Today at the RSA conference, Centrify is announcing that multi-factor authentication is now available throughout the entirety of their identity and access management offerings. This is just the latest in string of new MFA options that Centrify has rolled out. Let’s take a look at the highlights.
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Today’s MFA expansion
Multi-factor authentication has always been available for Centrify’s cloud-based identity platform. However, more recently they’ve added MFA for more server use cases; last week they announced support for derived credentials on mobile devices; and now they’re adding support for anything that can authenticate with OAuth tokens; as well as MFA for VPNs. The main selling point is MFA can be implemented across many different resources with a single management platform controlling all of it.
Centrify’s MFA options include their mobile app (which also supports watches and fingerprint readers), voice calls, text messages, soft token one time passwords, smartcards and derived credentials, and third-party authentication services that can be integrated via OAuth. (One example of this is Centrify’s partnership with Yubico, announced yesterday.)
Centrify is also emphasizing adaptive authentication to go along with MFA. For them adaptive authentication means being able to build rule sets based on user, role, app/destination/resource, device, device management status, time, geolocation, or network.
Remember that besides their end user-facing ID and mobility management, Centrify also does ID management for servers and privileged accounts: In this case they can use adaptive authentication to do step up authentication and ask for a second factor when administrators run commands that require elevated privileges.
Last week Centrify announced support for derived credentials, which makes it possible to use smart cards with mobile devices.
Smart cards, used in conjunction with PINs, are common in the federal government, but obviously are difficult to use on mobile devices, since mobile smartcard readers and dongles haven’t really caught on. So instead, users can take their smart card and PIN and log in to a portal on a desktop or laptop, and then a derived credential will be created and pushed down to their mobile device with MDM. Centrify added smart card support for computers late last year.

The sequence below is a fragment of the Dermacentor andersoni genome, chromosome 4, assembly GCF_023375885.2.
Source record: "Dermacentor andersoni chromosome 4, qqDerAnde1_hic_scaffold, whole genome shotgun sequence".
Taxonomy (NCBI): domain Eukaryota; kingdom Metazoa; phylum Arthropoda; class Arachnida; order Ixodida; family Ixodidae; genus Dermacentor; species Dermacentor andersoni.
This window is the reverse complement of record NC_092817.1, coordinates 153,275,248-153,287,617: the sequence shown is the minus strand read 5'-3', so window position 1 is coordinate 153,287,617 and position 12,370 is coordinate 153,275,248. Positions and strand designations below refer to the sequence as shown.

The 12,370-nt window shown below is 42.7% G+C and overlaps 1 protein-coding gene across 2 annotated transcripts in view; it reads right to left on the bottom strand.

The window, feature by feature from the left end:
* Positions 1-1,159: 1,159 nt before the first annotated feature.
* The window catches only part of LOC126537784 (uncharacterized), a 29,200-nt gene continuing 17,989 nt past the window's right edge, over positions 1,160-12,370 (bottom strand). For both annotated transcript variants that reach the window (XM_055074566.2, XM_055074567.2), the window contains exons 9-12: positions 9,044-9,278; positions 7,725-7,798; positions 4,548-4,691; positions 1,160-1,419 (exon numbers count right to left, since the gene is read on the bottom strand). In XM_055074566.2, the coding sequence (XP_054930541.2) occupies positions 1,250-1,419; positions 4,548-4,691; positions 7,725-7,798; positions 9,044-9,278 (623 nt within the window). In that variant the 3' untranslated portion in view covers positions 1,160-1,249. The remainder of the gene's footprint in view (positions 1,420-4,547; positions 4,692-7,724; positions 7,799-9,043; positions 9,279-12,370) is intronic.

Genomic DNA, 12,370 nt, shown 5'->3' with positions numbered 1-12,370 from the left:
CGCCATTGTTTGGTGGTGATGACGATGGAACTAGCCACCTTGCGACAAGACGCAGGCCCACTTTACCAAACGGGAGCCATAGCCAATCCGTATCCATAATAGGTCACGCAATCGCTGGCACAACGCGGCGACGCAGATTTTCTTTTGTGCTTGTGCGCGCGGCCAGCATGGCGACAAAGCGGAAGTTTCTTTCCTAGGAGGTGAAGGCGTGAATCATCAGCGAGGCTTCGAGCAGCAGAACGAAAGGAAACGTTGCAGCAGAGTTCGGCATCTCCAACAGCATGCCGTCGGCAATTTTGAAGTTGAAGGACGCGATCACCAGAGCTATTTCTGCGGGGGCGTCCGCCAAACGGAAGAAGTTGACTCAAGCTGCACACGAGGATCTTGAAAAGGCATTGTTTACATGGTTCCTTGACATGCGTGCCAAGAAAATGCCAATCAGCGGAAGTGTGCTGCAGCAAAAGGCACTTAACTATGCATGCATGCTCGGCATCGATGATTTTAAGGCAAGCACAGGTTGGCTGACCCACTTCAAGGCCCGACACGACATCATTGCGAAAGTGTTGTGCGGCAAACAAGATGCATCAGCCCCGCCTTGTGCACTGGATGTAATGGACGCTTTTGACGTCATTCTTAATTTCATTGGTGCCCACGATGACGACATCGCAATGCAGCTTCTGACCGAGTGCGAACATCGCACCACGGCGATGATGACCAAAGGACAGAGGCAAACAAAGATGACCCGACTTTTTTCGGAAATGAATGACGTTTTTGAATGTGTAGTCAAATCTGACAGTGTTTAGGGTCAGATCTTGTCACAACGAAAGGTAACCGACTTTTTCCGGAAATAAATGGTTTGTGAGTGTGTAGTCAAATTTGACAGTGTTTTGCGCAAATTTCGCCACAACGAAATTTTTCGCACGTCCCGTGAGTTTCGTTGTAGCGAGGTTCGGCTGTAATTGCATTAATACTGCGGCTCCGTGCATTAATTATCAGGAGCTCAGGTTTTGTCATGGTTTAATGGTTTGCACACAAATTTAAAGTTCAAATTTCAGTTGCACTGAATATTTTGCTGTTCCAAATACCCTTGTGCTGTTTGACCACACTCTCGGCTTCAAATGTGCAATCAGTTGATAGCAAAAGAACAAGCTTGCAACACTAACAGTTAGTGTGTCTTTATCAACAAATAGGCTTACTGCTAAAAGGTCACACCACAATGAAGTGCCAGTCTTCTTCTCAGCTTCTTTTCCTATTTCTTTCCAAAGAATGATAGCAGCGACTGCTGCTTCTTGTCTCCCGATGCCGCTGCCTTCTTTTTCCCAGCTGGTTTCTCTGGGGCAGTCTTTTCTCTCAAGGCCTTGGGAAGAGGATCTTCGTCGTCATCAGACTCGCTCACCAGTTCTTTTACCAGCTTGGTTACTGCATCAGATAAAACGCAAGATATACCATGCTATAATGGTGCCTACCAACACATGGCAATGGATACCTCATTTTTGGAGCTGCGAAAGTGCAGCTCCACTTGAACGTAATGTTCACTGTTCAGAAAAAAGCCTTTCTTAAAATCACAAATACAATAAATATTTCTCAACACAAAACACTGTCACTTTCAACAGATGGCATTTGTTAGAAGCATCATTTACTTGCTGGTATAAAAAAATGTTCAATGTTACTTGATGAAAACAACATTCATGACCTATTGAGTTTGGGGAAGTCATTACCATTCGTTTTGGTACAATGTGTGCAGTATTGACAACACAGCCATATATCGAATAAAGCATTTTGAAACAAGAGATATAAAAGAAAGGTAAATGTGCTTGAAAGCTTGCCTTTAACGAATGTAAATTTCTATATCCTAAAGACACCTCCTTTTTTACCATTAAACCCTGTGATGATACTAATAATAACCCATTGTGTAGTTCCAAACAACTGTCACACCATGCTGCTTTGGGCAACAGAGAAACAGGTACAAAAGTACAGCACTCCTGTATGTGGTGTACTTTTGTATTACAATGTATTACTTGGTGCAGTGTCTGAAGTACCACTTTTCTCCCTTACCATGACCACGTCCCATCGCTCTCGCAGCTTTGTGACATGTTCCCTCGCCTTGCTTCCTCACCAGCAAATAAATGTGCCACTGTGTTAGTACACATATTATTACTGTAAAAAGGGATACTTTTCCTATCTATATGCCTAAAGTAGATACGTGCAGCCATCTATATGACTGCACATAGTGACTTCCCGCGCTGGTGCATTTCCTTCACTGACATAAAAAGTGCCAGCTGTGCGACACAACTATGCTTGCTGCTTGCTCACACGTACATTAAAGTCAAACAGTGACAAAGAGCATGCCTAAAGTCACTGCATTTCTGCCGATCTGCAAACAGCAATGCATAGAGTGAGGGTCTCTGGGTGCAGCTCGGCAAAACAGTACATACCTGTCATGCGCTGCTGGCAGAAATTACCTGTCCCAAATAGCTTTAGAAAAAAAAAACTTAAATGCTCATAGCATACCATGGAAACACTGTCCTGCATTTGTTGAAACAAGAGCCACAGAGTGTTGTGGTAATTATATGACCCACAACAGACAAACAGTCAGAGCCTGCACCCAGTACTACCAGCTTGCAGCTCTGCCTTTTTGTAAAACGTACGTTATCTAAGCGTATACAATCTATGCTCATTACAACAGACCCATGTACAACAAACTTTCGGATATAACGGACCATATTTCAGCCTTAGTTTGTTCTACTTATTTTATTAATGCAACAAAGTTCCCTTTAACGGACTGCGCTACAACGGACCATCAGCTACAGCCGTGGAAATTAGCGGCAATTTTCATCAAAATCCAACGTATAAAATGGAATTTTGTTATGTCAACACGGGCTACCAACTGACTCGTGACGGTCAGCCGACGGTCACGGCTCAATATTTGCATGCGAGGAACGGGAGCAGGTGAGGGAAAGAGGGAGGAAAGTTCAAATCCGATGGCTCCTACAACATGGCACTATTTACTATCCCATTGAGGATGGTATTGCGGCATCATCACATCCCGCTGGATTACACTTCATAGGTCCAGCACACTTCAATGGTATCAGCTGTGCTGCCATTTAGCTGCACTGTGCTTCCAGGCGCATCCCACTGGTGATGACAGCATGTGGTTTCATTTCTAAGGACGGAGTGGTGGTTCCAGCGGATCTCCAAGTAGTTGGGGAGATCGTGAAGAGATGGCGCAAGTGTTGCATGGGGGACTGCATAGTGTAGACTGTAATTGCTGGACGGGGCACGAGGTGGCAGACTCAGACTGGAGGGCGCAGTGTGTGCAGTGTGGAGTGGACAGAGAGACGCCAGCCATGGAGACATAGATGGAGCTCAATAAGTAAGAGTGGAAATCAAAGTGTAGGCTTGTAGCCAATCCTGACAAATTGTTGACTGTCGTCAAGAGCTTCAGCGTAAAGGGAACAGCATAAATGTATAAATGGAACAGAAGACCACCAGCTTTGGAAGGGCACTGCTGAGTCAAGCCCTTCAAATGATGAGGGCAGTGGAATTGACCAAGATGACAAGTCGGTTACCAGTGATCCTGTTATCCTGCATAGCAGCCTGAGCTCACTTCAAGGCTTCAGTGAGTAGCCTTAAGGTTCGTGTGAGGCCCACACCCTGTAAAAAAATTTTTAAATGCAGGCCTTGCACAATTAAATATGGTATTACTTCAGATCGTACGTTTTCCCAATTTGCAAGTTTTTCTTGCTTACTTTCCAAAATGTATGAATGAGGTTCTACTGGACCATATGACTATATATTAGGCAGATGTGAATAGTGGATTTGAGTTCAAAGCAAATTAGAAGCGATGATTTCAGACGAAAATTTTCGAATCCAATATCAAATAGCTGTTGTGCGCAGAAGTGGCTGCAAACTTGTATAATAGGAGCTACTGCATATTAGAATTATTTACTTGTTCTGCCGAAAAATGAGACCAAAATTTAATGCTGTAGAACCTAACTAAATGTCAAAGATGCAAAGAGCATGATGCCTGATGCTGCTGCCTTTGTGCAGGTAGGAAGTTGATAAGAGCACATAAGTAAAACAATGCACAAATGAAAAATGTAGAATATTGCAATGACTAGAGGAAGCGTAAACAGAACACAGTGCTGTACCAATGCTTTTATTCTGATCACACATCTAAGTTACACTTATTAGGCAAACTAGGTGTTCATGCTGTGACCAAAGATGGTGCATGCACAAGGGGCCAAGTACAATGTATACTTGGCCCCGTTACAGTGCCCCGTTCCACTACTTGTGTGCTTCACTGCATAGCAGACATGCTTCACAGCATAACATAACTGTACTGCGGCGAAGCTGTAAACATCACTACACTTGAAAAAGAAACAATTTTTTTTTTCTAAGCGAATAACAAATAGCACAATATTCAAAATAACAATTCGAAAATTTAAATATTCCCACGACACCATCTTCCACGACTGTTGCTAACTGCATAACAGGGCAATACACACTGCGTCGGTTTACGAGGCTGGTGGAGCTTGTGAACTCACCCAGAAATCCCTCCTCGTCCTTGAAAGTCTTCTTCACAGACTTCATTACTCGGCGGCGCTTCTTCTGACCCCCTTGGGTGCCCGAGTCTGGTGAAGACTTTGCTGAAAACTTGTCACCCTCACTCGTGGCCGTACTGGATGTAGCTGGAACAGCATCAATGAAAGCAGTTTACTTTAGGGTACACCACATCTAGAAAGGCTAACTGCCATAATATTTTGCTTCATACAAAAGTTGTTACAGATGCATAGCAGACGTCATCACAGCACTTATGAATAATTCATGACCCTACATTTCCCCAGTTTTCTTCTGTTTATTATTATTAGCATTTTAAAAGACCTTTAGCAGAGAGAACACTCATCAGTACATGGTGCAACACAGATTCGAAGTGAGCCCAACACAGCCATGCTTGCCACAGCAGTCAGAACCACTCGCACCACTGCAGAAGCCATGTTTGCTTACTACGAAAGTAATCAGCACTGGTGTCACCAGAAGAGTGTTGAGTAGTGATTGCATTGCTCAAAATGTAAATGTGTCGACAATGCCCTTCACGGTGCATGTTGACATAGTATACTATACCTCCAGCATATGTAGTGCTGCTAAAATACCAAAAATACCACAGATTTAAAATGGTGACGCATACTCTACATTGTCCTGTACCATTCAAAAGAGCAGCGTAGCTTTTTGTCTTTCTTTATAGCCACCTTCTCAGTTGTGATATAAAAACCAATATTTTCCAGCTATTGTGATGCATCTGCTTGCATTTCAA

In conjunction with these new capabilities, Centrify also announced a partnership with BlackBerry to provide derived credential support inside of the Good Dynamics container.
What else has Centrify been up to?
They’ve been going after more extended enterprise use cases. They exposed the Centrify platform itself as a SAML service provider, making it easy for customers to accept federated identities from business partners. They also support social logins from Facebook, LinkedIn, Google, and Microsoft accounts, and they also support OpenID Connect.
Last fall they Centrify announced support for Android for Work, Chromebooks, and deeper Google Apps integration.
All of these improvements are in the context of the increasing importance of ID management: It’s important for security, since so many large breaches can be traced to poor ID management practices. It’s important for end user computing, since companies are adopting more cloud apps, and mobile devices simultaneously need new ID tools to make them effective and can also provide value by acting as other types of new tools.